.

A full slate of guest speakers, an opportunity to have your collectables identified by regional archeologists and geologists, and a field trip to World War II Japanese Internment sites in Southeast Arkansas are among the Tunican Chapter of Arkansas Archeological Society’s schedule of fall events, according to a news release from Dr. Jodi Barnes, an Arkansas Archeological Survey station archeologist at the University of Arkansas at Monticello.

Speakers will discuss a range of topics including the documentation of historic cemeteries, heritage tourism, and the archaeology of the Ouachita Mountains.

The first speaker, LaRhonda Mangrum, will talk about her work documenting cemeteries in Southeast Arkansas. Mangrum, a district coordinator of the Arkansas Gravestones Project, has documented more than 100 cemeteries in Ashley, Chicot and Drew counties.

In October, the Tunican Chapter will host an “Artifact ID Day” at the University of Arkansas at Monticello Station Lab on the UAM campus. Dr. John House, an Arkansas Archeological Survey station archeologist at the University of Arkansas at Pine Bluff, Dr. Jamie Brandon, an Arkansas Archeological Survey station archaeologist Southern Arkansas University, and Dr. James Edson, director of the Turner Neal Museum of Natural History at UAM will join the Tunican Chapter to identify and classify prehistoric or historic artifacts.

In November, the Tunican Chapter will host a field trip to the new Japanese American Interment Museum in McGehee, and World War II Heritage sites in Jerome and Rohwer.

Fall Schedule of Events:

September 3 – History Written in Stone: Recording the Cemeteries of Southeast Arkansas
LaRhonda Mangrum, Arkansas Gravestones Project;
Forest Resources Building, Conference Room, UAM, 6:30 p.m.

October 1 – Selling the South: the Complications of Tourism and Heritage
Dr. Jodi Skipper, University of Mississippi;
Forest Resources Building, Conference Room, UAM, 6:30 p.m.

October 19 – Artifact ID Day
Bring your collections for regional archeologists and geologists to identify.
UAM Station Office, Monticello – 1-3 p.m.

October 23 – Lab Night
Interested in what has been found in Southeast Arkansas?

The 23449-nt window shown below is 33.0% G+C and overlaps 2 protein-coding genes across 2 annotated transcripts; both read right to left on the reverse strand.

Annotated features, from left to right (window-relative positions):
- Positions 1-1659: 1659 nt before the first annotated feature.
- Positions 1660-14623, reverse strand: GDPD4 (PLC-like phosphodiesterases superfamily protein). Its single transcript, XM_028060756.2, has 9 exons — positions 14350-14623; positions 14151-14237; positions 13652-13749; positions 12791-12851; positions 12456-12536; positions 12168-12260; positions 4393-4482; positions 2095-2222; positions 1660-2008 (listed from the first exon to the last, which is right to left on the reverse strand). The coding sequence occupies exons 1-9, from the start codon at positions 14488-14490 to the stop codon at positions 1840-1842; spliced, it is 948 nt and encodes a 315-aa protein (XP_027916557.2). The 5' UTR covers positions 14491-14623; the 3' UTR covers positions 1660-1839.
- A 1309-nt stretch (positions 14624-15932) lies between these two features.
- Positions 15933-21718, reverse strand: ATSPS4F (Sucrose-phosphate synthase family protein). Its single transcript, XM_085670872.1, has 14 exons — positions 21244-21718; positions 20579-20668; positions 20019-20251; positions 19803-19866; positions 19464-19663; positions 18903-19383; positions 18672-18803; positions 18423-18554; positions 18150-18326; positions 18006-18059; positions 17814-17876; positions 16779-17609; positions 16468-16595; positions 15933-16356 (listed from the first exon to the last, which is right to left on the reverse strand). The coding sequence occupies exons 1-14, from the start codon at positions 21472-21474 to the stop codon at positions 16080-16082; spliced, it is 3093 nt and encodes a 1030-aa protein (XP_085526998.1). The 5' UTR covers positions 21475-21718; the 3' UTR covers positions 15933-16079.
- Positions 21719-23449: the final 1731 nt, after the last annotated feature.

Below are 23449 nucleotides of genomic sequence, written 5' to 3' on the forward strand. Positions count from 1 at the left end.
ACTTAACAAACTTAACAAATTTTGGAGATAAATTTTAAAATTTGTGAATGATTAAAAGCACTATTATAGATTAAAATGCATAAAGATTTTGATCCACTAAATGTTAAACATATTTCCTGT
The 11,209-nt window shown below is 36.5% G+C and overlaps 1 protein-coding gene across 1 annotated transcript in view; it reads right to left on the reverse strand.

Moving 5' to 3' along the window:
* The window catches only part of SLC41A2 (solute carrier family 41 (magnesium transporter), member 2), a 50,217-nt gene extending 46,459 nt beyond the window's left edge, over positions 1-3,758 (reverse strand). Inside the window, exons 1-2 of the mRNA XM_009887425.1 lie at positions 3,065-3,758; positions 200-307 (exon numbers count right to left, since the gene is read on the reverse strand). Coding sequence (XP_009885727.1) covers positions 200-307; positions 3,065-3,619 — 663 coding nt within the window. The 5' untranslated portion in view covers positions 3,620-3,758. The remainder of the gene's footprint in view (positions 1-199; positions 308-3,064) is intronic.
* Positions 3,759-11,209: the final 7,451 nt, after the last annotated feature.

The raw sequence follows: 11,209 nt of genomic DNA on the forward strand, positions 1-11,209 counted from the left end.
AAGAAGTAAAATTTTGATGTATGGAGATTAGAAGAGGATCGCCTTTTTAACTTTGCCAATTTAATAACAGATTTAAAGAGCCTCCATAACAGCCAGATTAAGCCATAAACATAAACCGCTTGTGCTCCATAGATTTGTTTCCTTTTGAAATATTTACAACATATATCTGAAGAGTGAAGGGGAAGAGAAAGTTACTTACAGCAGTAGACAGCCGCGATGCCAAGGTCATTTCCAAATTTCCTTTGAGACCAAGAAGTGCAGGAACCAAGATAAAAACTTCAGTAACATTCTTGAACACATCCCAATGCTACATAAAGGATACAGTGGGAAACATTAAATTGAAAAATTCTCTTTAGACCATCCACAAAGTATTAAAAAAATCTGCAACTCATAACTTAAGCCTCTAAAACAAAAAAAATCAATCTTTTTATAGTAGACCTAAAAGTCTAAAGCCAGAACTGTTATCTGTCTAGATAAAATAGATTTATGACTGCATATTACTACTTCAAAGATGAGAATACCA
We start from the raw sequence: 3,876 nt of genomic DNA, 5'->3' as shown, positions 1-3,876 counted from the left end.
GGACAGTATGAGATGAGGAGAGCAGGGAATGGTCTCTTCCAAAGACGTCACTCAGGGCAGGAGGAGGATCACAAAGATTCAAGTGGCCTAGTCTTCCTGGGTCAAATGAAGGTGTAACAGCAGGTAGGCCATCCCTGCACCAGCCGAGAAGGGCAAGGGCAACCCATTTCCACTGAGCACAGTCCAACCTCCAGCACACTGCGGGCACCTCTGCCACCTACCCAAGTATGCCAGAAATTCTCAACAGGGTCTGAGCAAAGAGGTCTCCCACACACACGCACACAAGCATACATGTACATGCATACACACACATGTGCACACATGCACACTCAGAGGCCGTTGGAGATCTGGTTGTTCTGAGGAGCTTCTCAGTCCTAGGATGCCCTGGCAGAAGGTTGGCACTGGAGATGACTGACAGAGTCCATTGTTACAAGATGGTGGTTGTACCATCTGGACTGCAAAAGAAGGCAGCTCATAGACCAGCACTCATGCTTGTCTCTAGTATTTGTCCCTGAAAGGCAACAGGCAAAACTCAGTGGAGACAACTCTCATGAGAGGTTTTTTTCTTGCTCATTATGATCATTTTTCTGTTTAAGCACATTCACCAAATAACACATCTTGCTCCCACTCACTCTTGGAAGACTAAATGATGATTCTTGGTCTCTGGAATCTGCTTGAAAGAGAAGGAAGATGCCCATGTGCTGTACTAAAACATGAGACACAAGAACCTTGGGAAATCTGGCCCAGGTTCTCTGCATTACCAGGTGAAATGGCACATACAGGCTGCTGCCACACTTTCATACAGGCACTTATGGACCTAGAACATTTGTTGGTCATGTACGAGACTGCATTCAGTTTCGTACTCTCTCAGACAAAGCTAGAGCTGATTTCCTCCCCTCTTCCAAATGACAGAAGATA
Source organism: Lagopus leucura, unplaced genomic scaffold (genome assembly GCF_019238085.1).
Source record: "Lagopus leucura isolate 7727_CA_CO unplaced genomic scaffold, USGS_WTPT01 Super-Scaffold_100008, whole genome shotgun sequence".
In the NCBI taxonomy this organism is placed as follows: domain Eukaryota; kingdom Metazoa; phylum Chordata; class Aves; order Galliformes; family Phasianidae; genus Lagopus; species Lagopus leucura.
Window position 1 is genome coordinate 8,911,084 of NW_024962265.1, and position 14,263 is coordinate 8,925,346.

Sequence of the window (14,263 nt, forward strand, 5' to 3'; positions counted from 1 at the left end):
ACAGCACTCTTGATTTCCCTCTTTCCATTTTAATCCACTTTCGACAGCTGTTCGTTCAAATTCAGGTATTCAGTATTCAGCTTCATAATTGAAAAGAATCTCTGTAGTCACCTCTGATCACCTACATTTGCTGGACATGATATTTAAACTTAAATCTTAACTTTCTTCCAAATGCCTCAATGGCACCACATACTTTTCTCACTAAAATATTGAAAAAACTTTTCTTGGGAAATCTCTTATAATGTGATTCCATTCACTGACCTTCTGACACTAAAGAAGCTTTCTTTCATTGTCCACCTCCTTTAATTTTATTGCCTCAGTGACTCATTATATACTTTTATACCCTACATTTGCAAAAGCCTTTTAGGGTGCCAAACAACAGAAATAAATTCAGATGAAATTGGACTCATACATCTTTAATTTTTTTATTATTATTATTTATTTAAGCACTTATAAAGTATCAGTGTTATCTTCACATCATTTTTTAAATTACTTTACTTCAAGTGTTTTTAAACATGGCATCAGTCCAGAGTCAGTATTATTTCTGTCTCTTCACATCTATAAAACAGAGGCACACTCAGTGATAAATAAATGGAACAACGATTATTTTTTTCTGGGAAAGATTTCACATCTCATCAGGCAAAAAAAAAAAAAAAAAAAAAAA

Help us re-box our collections;
UAM Station Office, Monticello – 6-7:30 PM

November 2 – Field Trip: Japanese American Internment in Southeast Arkansas
Visit Arkansas’ World War II heritage sites in Jerome and Rohwer and the new Japanese American Interment Museum in McGehee;
Meet at UAM Station Office at 10:30 AM.

November 5 – Ancient Ouachita Mountains Lifeways: From Domestication to De Soto
Dr. Mary Beth Trubitt, Arkansas Archeological Survey – Henderson State University;
Forest Resources Building, Conference Room, UAM – 6:30 p.m.

November 20 – Lab Night
Interested in what has been found in Southeast Arkansas?
UAM Station Office, Monticello – 6-7:30 p.m.

December 3 – Party. Speaker to be announced.

The Tunican Chapter is one of seven chapters of the Arkansas Archeological Society, an organization of some 700 citizens interested in archeology.

The Arkansas Archeological Survey Survey is a state agency dedicated to the conservation and research of the state’s heritage and communication of this information to the public. The UAM station, which includes Ashley, Bradley, Chicot, Cleveland, Desha, Drew and Lincoln counties, is one of 11 Arkansas Archaeological Survey stations located around the state and works closely with the Tunican Chapter.

As the UAM station archeologist, Dr. Jodi Barnes provides a variety of services to the general public, educational institutions, and state and federal agencies. This often involves working with amateur archaeologists, identifying artifacts, helping landowners identify archaeological remains, providing public lectures, writing about Arkansas archaeology, and doing other public outreach activities.

For more information, call UAM station assistant, Jessica Howe at 870-460-1090 or e-mail her at [email protected]